Project description:Enzymes from psychrophiles catalyze the reactions at low temperatures with higher specific activity. Among all the psychrophilic enzymes produced, cold active ?-galactosidase from marine psychrophiles revalorizes a new arena in numerous areas at industrial level. The hydrolysis of lactose in to glucose and galactose by cold active ?-galactosidase offers a new promising approach in removal of lactose from milk to overcome the problem of lactose intolerance. Herein we propose, a 3D structure of cold active ?-galactosidase enzyme sourced from Pseudoalteromonas haloplanktis by using Modeler 9v8 and best model was developed having 88% of favourable region in ramachandran plot. Modelling was followed by docking studies with the help of Auto dock 4.0 against the three substrates lactose, ONPG and PNPG. In addition, comparative docking studies were also performed for the 3D model of psychrophilic ?-galactosidase with mesophilic and thermophilic enzymes. Docking studies revealed that binding affinity of enzyme towards the three different substrates is more for psychrophilic enzyme when compared with mesophilic and thermophilic enzymes. It indicates that the enzyme has high specific activity at low temperature when compared with mesophilic and thermophilic enzymes.
Project description:Understanding the characteristics that define temperature-adapted enzymes has been a major goal of extremophile enzymology in recent decades. In the present study, we explore these characteristics by comparing psychrophilic, mesophilic, and thermophilic enzymes. Through a meta-analysis of existing data, we show that psychrophilic enzymes exhibit a significantly larger gap (Tg) between their optimum and melting temperatures compared with mesophilic and thermophilic enzymes. These results suggest that Tg may be a useful indicator as to whether an enzyme is psychrophilic or not and that models of psychrophilic enzyme catalysis need to account for this gap. Additionally, by using predictive protein stability software, HoTMuSiC and PoPMuSiC, we show that the deleterious nature of amino acid substitutions to protein stability increases from psychrophiles to thermophiles. How this ultimately affects the mutational tolerance and evolutionary rate of temperature adapted organisms is currently unknown.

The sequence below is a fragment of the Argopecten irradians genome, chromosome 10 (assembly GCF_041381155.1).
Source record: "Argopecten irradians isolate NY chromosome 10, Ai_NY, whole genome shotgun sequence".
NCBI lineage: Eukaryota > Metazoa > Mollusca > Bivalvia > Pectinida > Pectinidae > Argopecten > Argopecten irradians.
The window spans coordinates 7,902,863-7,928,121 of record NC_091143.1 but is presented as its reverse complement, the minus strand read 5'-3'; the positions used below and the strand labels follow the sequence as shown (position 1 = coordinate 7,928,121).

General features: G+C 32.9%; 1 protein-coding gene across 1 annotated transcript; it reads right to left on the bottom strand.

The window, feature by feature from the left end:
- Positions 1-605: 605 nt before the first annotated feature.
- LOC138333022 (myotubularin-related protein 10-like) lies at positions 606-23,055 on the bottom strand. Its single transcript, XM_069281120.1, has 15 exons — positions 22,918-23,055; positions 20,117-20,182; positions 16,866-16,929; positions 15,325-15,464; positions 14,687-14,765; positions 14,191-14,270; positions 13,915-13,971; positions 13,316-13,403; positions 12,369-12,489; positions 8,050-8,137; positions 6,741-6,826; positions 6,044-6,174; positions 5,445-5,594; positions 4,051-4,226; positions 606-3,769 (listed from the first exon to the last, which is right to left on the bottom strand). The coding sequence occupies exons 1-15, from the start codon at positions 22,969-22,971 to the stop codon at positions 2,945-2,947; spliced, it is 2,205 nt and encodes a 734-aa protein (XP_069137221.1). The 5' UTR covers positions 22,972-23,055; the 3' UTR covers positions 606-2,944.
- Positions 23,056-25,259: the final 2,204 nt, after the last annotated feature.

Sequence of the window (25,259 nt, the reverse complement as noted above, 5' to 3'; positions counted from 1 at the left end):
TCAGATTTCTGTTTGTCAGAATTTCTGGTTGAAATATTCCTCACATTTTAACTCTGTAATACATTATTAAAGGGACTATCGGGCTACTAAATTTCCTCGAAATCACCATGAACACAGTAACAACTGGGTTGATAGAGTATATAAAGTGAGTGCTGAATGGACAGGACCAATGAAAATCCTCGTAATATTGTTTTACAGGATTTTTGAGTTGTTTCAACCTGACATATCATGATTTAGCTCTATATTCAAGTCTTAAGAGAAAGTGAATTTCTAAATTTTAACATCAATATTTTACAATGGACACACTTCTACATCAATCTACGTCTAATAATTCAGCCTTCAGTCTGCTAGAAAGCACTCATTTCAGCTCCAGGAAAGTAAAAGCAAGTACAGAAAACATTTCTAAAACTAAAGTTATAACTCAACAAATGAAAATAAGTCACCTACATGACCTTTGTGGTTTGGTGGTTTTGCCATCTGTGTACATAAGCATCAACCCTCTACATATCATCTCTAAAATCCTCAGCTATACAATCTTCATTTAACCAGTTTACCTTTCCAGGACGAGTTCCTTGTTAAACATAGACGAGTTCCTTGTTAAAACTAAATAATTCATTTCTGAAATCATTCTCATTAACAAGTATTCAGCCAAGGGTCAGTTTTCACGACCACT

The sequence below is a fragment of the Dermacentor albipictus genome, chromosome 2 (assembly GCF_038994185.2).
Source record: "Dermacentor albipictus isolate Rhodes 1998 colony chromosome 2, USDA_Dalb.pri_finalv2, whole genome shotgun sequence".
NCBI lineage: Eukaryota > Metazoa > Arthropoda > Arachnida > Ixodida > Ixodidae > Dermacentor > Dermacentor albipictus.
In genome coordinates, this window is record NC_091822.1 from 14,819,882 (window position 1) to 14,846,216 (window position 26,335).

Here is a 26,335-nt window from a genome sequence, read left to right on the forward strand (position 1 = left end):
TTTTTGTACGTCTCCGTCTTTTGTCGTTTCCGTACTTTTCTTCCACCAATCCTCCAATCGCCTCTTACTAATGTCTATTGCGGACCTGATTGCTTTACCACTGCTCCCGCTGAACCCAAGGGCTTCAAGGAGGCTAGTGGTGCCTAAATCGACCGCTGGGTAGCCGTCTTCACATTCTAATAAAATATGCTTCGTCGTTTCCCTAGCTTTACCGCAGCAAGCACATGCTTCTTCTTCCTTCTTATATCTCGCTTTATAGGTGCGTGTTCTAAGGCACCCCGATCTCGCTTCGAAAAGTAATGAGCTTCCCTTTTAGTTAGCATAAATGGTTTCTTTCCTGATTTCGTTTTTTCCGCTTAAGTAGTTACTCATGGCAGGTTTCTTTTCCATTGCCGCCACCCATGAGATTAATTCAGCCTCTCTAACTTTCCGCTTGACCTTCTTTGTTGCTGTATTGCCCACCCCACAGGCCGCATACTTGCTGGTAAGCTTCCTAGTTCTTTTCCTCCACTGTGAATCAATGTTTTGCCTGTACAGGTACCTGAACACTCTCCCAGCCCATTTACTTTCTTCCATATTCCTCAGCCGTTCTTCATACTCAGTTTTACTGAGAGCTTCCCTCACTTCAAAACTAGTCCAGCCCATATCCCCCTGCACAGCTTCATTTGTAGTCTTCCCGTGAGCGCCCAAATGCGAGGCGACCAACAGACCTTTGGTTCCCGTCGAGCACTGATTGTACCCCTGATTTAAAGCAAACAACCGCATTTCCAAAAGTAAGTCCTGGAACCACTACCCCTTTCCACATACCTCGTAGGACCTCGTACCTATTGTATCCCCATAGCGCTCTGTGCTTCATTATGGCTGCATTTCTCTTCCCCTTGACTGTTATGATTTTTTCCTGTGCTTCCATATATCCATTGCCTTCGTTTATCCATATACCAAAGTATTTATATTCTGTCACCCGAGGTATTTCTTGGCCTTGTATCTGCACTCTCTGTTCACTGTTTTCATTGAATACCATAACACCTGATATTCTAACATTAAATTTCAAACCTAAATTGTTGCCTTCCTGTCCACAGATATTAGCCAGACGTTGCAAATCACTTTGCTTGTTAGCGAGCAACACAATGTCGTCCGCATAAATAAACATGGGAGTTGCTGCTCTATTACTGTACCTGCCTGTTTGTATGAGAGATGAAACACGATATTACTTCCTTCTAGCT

Project description:Understanding protein stability is critical for the application of enzymes in biotechnological processes. The structural basis for the stability of thermally adapted chitinases has not yet been examined. In this study, the amino acid sequences and X-ray structures of psychrophilic, mesophilic, and hyperthermophilic chitinases were analyzed using computational and molecular dynamics (MD) simulation methods. From the findings, the key features associated with higher stability in mesophilic and thermophilic chitinases were fewer and/or shorter loops, oligomerization, and less flexible surface regions. No consistent trends were observed between stability and amino acid composition, structural features, or electrostatic interactions. Instead, unique elements affecting stability were identified in different chitinases. Notably, hyperthermostable chitinase had a much shorter surface loop compared to psychrophilic and mesophilic homologs, implying that the extended floppy surface region in cold-adapted and mesophilic chitinases may have acted as a "weak link" from where unfolding was initiated. MD simulations confirmed that the prevalence and flexibility of the loops adjacent to the active site were greater in low-temperature-adapted chitinases and may have led to the occlusion of the active site at higher temperatures compared to their thermostable homologs. Following this, loop "hot spots" for stabilizing and destabilizing mutations were also identified. This information is not only useful for the elucidation of the structure-stability relationship, but will be crucial for designing and engineering chitinases to have enhanced thermoactivity and to withstand harsh industrial processing conditions.